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Jennifer Briddon / Ben Metcalfe >>> Tracerco
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Henning Bø >>> TDW Offshore Services
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Integrity of Subsea Pipeline Butt Welds through Design, Construction & Operational Life
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N. H. A. Ahmad / R. Z. Ismail / M. P. Othman / I. Kolesnikov >>> Transkor (M) Sdn Bhd / PETRONAS
Ultra-deep Water Gas Pipelines Collapse and Consequences
Hossein Pirzad / Leif Collberg / Samaneh Etemadi >>> EGIS / DNV GL / University of Oslo
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Enbridge Plans Huge Tar Sands Pipeline Project in the United States

Enbridge Plans Huge Tar Sands Pipeline Project in the United States

Enbridge has announced its intention to build a 1660 km, 36 -inch diameter oil pipeline from the tar sands of Alberta to the company's terminal in Superior, Minnesota. This will be the largest project in the history of the company and cost an estimated $7.5 billion to complete.

The new pipeline would replace what is known as Line 3. According to Shannon Gustafson, Enbridge spokesperson, "Line 3 has experienced external corrosion inherent and common in the pipe coatings used at the time the pipeline was constructed in the early 1960s. Enbridge currently forecasts more than 6,000 maintenance activities are required on the line in Minnesota alone over the next 15 years to maintain safe operations."

Environmental opposition to the new pipeline and to what Enbridge has in store for Line 3 is growing, as old Line 3 will be largely left in the ground.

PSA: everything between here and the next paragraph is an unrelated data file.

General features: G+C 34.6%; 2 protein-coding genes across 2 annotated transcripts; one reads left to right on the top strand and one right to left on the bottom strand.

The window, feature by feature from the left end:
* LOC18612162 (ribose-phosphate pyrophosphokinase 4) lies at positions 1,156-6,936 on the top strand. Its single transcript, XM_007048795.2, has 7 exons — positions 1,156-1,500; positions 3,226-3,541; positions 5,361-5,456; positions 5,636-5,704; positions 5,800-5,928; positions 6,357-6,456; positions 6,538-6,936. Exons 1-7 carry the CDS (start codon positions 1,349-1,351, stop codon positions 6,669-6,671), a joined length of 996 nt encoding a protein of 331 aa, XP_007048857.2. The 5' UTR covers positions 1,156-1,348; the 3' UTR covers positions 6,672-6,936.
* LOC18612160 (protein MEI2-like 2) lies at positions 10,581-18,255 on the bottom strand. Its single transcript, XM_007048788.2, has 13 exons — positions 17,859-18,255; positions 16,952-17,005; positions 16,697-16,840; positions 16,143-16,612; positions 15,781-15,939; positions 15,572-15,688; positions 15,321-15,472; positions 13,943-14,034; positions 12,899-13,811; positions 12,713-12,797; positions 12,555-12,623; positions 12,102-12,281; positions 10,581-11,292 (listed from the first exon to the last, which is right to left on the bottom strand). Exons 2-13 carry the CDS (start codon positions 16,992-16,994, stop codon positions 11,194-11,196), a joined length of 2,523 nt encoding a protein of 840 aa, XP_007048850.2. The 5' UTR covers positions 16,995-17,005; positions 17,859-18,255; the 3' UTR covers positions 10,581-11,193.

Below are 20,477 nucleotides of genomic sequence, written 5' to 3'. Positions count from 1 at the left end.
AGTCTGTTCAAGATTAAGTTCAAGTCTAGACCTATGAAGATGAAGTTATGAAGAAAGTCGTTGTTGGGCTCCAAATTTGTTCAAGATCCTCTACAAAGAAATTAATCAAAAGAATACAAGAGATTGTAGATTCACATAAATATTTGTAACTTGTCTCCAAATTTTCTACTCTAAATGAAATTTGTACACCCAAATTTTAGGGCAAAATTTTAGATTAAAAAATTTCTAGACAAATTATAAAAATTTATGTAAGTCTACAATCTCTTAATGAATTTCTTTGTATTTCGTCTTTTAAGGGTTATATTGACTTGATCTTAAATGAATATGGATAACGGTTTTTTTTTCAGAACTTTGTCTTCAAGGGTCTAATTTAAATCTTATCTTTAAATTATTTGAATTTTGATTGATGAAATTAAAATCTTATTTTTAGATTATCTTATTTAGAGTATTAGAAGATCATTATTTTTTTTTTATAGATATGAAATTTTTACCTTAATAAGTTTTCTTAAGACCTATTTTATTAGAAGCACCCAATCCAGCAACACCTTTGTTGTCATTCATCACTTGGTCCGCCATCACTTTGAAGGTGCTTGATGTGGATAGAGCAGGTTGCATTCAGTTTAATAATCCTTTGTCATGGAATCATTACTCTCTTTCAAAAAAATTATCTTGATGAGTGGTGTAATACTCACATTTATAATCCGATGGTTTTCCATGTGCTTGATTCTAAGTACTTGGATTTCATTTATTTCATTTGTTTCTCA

Minnesotans for Pipeline Cleanup, wants Enbridge to cover the costs for the old Line 3 once it is abandoned. Even without oil flowing through the pipe, the group argues, the decaying remains could pose a threat to water, land and property rights.

"I think it's just a scandal that Enbridge isn't going to pull up that old pipeline," said John Munter of Warba, a member of the landowner group. "Iowa has a great law: If a pipeline is abandoned, after five years landowners can request the pipeline be removed at the expense of the owner. We don't have that here."

The Minnesota Public Utilities Commission will ultimately decide whether to allow the pipeline to be built as planned, deny it outright or allow it to be built with conditions it is allowed to set by state law.
In addition to building the new pipeline, Enbridge plans to "permanently deactivate in place" the old Line 3 once the new pipeline comes online.

Federal pipeline safety law requires Enbridge to disconnect, clean out and seal the ends of the pipes that remain and file a report detailing where it crosses waterways.

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